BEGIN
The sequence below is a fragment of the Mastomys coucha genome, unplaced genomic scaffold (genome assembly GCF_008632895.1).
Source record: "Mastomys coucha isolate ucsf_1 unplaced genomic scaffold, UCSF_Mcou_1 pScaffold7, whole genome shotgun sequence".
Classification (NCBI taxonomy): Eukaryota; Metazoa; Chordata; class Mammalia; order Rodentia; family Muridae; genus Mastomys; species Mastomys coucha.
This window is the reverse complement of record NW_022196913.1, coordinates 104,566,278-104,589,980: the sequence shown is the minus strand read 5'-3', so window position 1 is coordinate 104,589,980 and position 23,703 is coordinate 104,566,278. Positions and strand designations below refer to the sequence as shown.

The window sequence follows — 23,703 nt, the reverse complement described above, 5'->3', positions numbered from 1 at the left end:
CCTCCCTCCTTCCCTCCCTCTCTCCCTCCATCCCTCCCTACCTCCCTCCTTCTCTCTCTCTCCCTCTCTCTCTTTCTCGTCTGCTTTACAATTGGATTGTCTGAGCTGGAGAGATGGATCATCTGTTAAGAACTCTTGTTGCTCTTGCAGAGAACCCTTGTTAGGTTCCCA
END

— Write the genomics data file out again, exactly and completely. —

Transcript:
The sequence below is a fragment of the Mastomys coucha genome, unplaced genomic scaffold (genome assembly GCF_008632895.1).
Source record: "Mastomys coucha isolate ucsf_1 unplaced genomic scaffold, UCSF_Mcou_1 pScaffold7, whole genome shotgun sequence".
Classification (NCBI taxonomy): Eukaryota; Metazoa; Chordata; class Mammalia; order Rodentia; family Muridae; genus Mastomys; species Mastomys coucha.
This window is the reverse complement of record NW_022196913.1, coordinates 104,566,278-104,589,980: the sequence shown is the minus strand read 5'-3', so window position 1 is coordinate 104,589,980 and position 23,703 is coordinate 104,566,278. Positions and strand designations below refer to the sequence as shown.

The window sequence follows — 23,703 nt, the reverse complement described above, 5'->3', positions numbered from 1 at the left end:
CCTCCCTCCTTCCCTCCCTCTCTCCCTCCATCCCTCCCTACCTCCCTCCTTCTCTCTCTCTCCCTCTCTCTCTTTCTCGTCTGCTTTACAATTGGATTGTCTGAGCTGGAGAGATGGATCATCTGTTAAGAACTCTTGTTGCTCTTGCAGAGAACCCTTGTTAGGTTCCCA